What is No Fault Divorce?

What is No Fault Divorce?

Ministers have announced that the Divorce, Dissolution and Separation Act 2020, which will allow married couples to divorce without assigning blame, will come into force on 6th April 2022.

This date is later than originally indicated, and Resolution understands this is to allow time for the necessary IT changes to be made to HMCTS’s online divorce systems. However, the 6th April is now fixed as a matter of Parliamentary record, rather than the indicative timetable previously being worked toward.

What is the process?

The Divorce, Dissolution and Separation Act 2020 was given Royal Assent and became an Act of Parliament on 25 June 2020 leading the way to a ‘No Fault Divorce’ process.

When you have reached the difficult decision that a marriage is over, the divorce process should be made as painless as possible to enable separating couples to focus on the important issues of how they are going to care for their children and/or manage their future finances. The new Act means that finally couples wishing to divorce will no longer have to apportion blame against each other, with all the conflict, damage and distress that entails.

The new law was expected to come into force until Autumn 2021 but when it finally does come in in April 2022 what will it mean for divorcing couples?

There will still be a bar against applying for divorce within the first year of a marriage.

If you have been married for a year, either or both parties to a marriage will be able to apply to the court for a “Divorce Order”, which dissolves the marriage on the ground that it has broken down irretrievably. That application must be accompanied by a statement by one or both parties confirming that the marriage has broken down irretrievably.

The court dealing with the application must take that statement as conclusive evidence that the marriage has broken down irretrievably and make a Divorce Order.

A Divorce Order is made up of two parts, a conditional order and a final order. The conditional order is made when the court considers the application for a divorce order with the statement in support.

After the conditional order has been made, the party (if one applied) or parties (if both applied) must wait a period of 6 weeks before applying for the conditional order to be made final.

In any event, there is a mandatory 20 week (approximately 6 month) period between the start of the proceedings and the application for the final order.

The 20 weeks / 6-month minimum period between the start of proceedings to application for final order is to allow couples to reflect, turn back, or try to agree important arrangements for the future such as how best to look after their children.

How does this process differ from the current divorce process?

You will no longer need to claim one of ‘five facts’ to prove the irretrievable breakdown of a marriage:- i. that your spouse has committed adultery; ii. that your spouse has behaved in such a way that you cannot reasonably be expected to live with them—this is often referred to as unreasonable behaviour; iii. that your spouse has deserted you for two years; iv. that you have lived apart for two years and your spouse consents to the divorce; or v. that you have lived apart for five years. There will be changes to the legal terminology in that documents previously referred to as Petition, Decree Nisi or Decree Absolute will be replaced by Application for a Divorce Order, Conditional Order and Final Order. It will no longer be possible to defend a divorce, as the statement made with the application for divorce will be conclusive evidence that a marriage has broken down irretrievably.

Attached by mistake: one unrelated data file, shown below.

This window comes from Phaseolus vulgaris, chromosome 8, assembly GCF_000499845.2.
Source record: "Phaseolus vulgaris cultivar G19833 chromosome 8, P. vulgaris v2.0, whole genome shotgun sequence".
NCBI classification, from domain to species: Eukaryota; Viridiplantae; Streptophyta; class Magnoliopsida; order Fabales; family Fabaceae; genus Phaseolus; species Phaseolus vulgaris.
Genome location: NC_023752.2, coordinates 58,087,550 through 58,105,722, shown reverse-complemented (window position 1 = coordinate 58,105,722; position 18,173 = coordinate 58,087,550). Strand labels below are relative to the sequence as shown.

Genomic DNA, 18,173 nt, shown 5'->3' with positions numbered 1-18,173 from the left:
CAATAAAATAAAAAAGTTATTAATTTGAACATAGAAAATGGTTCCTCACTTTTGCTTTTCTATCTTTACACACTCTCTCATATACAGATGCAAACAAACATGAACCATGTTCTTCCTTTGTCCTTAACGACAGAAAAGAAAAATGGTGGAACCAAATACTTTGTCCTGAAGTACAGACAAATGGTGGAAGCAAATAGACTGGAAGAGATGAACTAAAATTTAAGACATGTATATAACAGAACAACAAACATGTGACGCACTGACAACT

The new legislation has, however, retained some provisions under Matrimonial Causes Act 1973 enabling a party to object to a conditional Divorce Order being made final in certain limited circumstances:

To consider one party’s financial position after divorce. This is not to contest the divorce proceedings but a right to postpone the conditional Divorce Order becoming final in appropriate circumstances, for example where one party may lose pension rights on divorce.

In certain cases of religious marriage, to ensure both parties also take the necessary steps to dissolve their religious marriage.

A similar process to the new divorce procedure applies to the dissolution of a Civil Partnership, and the more rarely used Judicial Separation procedure.

The new procedure will not apply to proceedings for divorce that have started before the commencement date in April 2022.

A key point to highlight, is that divorce proceedings (under the current law and under the new law when it comes into force) do not resolve how your finances will be divided. It is crucial that you consider your financial claims in conjunction with the divorce proceedings. There are risks to finalising your divorce before you have resolved your finances.

It disappointing that this new Law has been delayed as it is likely to mean that many people will choose not to wait until April 2022 before starting the divorce process; we can discuss other options with clients to ensure an amicable divorce under the current law.

To speak with our divorce and finance experts, please call 01752 292201.

    Get in touch to discuss how we can help you.

    This site is protected by reCAPTCHA. The Google Privacy Policy and Terms of Service apply.